‘Adapt or die’ – Martin Sorrell’s message to ‘Pavlovian’ ad industry holding companies

Outdated advertising industry holding companies are now at the point where they must “adapt or die” due to pressure on marketing budgets that started back in 2008 – with the global financial crisis – and is now reaching a tipping point, S4 Capital executive chairman Sir Martin Sorrell told Mumbrella today.

Speaking on the sidelines of the Innovfest Unbound conference in Singapore, the former WPP chief executive insisted that the big ad networks were “locked into huge overheads” and were too “worried about being the incumbent agency” to be able to deliver for clients in an agile way.

“The Pavlovian action of any agency is to do a TV commercial,” he said. “Our concern at S4 Capital is to do the best job [for the client] even if it means we are disenfranchised. We have to optimise the distribution of [client] budgets.

“The model is shifting rapidly. Last week, we did 100 meetings at Cannes and in all of them the focus from clients was on the propensity to experiment. There has been pressure on marketing resources since 2008.”

Sorrell claimed that S4 Capital’s low overheads and a cheaper wage bill due to the average employee age being 25 at Mightyhive – the programmatic firm – and 33 at MediaMonks, the production house, meant it could deliver greater bang for the buck than the networks.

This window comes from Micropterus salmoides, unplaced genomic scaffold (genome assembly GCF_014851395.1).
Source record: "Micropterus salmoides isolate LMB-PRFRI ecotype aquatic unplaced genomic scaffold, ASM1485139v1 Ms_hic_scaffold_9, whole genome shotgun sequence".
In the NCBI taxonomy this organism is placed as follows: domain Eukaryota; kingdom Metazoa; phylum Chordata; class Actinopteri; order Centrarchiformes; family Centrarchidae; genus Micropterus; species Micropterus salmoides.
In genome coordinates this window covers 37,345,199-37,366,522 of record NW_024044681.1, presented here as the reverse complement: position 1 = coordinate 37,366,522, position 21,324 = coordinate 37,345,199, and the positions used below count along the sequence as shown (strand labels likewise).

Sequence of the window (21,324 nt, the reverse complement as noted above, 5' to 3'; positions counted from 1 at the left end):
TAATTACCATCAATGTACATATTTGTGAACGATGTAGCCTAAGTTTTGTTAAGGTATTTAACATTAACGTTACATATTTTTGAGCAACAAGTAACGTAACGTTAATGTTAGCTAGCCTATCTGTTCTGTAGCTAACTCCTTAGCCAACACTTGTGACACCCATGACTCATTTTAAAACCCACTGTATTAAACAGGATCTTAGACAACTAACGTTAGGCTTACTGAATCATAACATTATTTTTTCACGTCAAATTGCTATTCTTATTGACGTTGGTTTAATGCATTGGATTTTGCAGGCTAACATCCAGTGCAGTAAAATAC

“It’s adapt or die, the holding companies have big structures built in,” he said. “We negotiate fees in a totally different way. They are locked into huge overheads that are not fit for purpose. And agencies are worried about incumbency.

“For the big six, it’s very difficult and you can see that in their financial results. You saw them on the beach at Cannes last week and that lack of performance in the awards from WPP and Publicis.”

Earlier in the day, Sorrell spoke onstage to an audience of more than 1,000 delegates. While he criticised his former company WPP, and fellow network Publicis, for “complete failure” at Cannes he also attacked Dentsu for taking an “ant-Gaijin stance”. The company recently restructured its management, with critics suggesting it was the Japanese headquarters taking greater control and ridding the agency of foreigners at the very top of the hierarchy. 

He also claimed that the departure of Publicis chief creative officer Nick Law to Apple and the exit of creatives Ricardo Casal and Juan Javier Peña Plaza from the WPP agency Miami David showed that the networks were in real trouble – no longer being the most attractive place to work for the brightest talents.

“The days of tentpole campaigns are numbered,” added Sorrell. “It’s difficult for them [the networks] to move quickly, particularly if its a listed company, as it’s tough to take the long-term view.

“We recently produced a 1.7-second Facebook ad for L’Oréal in France because that’s the optimal viewing time on Facebook. Our people are half-nerd, they are not agency people.”

Sorrell started S4 Capital just a year ago and in that time has grown it – via acquisitions like MightyHive and MediaMonks – into a US$750 million dollar business with 1,400 staff in 18 markets. Among the clients are Procter & Gamble, Nestlé, Bayer, Google, Facebook, Amazon and Starbucks.

Asked why he felt the need to start again at the age of 73 after 33 years with WPP, he admitted to having a bad case of “founder’s disease”. He also acknowledged that “wanting to impress my father” had been a driving force throughout his career.


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